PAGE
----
Here’s why it was non-consensual:

  • I had no choice, except to do what he wanted or get out of the car and be stranded and lost in the middle of nowhere, miles from another human being, with no idea which direction to even begin to find my way home.
  • When he was done, he dropped me off at my car. He didn’t even pretend to finish the interview at his office, with the supposed tour and paperwork. I was tricked into believing this was a job interview, which I dressed for. I did not dress for a sexual interlude, especially one in a car on a dirt road (my control-top underwear and pantyhose were not “easy access”, if you get my drift).
  • Most importantly, I didn’t want to have sex with him.

Anyone who knew me at that time certainly knows exactly who I’m talking about — this guy was well known in our social circle for being a creep — and they might, understandably, think “Seriously? You didn’t know this is how it would end up???”

Color me stupid. Color me naive. Call me too trusting.

I grew up with three brothers, the only girl in the family. I was surrounded by boys growing up, including all of their friends, who were mostly trustworthy people. I was a tomboy. I was comfortable around men. Sexual power struggles did happen occasionally, but they were the exception to the rule. Even then, they would have been brushed off as “That’s just how some guys are, and there’s nothing to be done about it,” AKA “Boys will be boys.”

I know, from experience, that most of the men in my life are good people who wouldn’t do this kind of thing. It’s the exceptions — the middle-aged friend of my parents who groped me when I was thirteen; the icky friend of my brother who cornered me in my bedroom and tried to force himself on me; the employer who left porn on my desk and pressed his erection into my back as I tried to type — who give the good men a bad name.

So, now it’s time to decide if I should hit the “Publish” button on this blog. What good would it possibly do to post this? No one cares about my story.

Maybe I need to post this to say that we women know all men aren’t like this. Thank goddess for that. And I also want to say, “Don’t worry, guys, we’re not going to blindside you with false accusations, as you’ve been told you should fear.”

I know that a lot of men are really worried right now that some clumsy, youthful sexual fumblings are going to come back to haunt them. But most of us know the difference between a hostile creep trying to get his rocks off at our expense and a boy or man who hasn’t yet figured out this complicated subject, who might have behaved stupidly. Clumsy and stupid don’t always equal rapey.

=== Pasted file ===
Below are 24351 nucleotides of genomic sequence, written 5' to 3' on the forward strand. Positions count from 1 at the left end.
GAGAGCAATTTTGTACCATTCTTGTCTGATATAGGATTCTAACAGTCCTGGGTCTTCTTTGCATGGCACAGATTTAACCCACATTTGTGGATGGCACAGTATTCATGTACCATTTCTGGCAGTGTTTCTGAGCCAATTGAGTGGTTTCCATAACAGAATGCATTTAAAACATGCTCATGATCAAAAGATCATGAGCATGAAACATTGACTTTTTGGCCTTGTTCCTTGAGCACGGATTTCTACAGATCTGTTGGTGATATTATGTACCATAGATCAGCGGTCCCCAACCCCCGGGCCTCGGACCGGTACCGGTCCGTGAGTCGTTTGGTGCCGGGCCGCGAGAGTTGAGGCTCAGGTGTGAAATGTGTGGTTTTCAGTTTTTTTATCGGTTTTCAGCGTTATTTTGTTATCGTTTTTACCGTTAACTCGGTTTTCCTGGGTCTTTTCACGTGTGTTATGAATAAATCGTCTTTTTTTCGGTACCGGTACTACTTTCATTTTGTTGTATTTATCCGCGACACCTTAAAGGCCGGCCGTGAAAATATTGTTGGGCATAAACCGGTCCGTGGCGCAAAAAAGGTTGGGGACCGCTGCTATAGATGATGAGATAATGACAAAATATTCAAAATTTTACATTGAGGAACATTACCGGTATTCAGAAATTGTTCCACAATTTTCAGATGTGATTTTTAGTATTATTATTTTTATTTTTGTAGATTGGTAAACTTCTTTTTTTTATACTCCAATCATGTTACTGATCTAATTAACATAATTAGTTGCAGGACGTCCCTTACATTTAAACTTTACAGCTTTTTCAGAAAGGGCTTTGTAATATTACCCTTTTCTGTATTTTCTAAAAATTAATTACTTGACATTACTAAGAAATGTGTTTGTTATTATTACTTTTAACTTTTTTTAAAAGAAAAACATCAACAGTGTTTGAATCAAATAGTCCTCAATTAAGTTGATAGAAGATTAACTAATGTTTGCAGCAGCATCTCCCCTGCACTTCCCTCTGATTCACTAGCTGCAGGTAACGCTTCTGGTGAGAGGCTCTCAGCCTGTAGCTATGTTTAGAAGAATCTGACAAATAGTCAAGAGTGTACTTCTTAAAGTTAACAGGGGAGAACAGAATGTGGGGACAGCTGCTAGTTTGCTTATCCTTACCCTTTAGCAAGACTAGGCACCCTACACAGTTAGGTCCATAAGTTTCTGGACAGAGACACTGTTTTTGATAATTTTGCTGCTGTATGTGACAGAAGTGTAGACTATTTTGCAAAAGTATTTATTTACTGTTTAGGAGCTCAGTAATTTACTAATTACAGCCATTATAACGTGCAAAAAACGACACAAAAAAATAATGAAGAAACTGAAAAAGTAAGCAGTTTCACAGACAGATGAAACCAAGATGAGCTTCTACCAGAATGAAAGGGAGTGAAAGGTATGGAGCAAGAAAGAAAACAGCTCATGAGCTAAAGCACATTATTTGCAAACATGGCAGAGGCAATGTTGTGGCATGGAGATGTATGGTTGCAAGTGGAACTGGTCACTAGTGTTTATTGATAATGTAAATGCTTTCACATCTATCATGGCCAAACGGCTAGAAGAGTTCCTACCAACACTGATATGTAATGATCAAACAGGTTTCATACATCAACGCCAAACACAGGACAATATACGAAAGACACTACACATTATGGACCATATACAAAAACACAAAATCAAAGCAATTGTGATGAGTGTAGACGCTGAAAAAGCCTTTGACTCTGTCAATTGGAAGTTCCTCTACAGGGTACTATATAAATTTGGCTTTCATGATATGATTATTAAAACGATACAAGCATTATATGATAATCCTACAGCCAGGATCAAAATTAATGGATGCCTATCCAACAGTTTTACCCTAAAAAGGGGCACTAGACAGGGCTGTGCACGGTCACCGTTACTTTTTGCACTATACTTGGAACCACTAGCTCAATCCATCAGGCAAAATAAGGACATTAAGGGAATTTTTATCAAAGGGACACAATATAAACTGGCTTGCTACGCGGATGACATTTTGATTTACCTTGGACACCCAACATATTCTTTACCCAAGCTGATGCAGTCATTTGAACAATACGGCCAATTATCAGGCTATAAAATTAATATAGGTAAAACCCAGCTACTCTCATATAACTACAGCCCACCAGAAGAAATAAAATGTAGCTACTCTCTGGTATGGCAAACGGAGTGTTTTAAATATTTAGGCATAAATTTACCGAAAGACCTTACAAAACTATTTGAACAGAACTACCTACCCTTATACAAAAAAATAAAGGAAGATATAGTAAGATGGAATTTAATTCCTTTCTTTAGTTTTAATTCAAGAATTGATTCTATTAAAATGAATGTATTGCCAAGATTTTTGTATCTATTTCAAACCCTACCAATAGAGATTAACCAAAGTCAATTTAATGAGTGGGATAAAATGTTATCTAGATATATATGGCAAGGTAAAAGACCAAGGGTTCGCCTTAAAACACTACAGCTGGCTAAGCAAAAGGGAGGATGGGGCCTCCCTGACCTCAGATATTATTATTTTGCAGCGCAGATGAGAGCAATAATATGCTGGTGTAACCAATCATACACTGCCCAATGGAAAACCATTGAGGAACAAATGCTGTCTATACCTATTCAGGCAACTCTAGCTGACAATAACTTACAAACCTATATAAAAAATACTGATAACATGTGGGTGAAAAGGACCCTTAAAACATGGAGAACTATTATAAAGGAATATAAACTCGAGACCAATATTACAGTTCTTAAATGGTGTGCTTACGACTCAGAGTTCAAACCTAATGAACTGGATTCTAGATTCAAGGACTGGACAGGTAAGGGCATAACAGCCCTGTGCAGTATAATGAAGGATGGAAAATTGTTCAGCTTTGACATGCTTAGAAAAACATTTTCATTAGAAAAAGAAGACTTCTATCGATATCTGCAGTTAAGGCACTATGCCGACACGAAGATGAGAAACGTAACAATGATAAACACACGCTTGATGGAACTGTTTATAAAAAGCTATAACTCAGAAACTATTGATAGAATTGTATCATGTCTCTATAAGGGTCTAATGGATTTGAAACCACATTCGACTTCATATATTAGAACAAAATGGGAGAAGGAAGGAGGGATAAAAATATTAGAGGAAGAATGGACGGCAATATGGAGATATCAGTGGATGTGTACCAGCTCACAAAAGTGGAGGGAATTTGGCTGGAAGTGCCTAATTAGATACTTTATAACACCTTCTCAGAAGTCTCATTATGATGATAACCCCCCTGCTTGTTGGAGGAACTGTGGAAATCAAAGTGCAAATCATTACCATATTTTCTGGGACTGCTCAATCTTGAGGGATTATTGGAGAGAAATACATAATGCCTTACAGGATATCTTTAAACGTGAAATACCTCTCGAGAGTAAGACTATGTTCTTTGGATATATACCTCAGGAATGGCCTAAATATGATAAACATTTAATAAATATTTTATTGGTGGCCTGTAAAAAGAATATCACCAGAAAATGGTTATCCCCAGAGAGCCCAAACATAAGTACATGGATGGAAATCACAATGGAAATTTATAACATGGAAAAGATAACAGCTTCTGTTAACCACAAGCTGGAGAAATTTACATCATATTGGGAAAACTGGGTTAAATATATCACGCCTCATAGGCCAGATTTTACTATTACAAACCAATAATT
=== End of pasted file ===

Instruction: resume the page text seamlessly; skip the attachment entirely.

If the man who drove me to that dirt road was still alive today, would I name him and call for a reckoning, during this time of #MeToo? Probably not. But if he was offered a powerful position, where he would be making decisions about the lives of others, I’d consider it, even with the questionable details about whether or not I consented.

I did not consent. I had no choice. And he knows it.


Thoughts on returning to standup comedy, 25 years after quitting – Part 2

Finally, at the Tempe Improv, June 20, 2018

I’m assuming you’ve read Part 1, so I’m going to plow forward with the story…

The final open mic the Monday before the Improv date was brutal. It was at one of our favorite venues, one that Jeff and I will reminisce about in our old age – a grungy tavern close to home, with great beer prices – but my energy was off.

I was very aware that my ‘audience’ had heard what I was about to say far too many times, even though I had updated it frequently and, in fact, had a couple of new lines I wanted to test before Wednesday at the Improv.

I felt like I had to apologize, in advance, and say, “I know you’re as tired of hearing this as I am of saying it, but after the Improv show, I’ll come back with new material.”

But I didn’t apologize. They knew what I was doing, and it wasn’t worth using up any of my five minutes to explain myself. So I did the material exactly as I planned to deliver it in two days, at the Improv.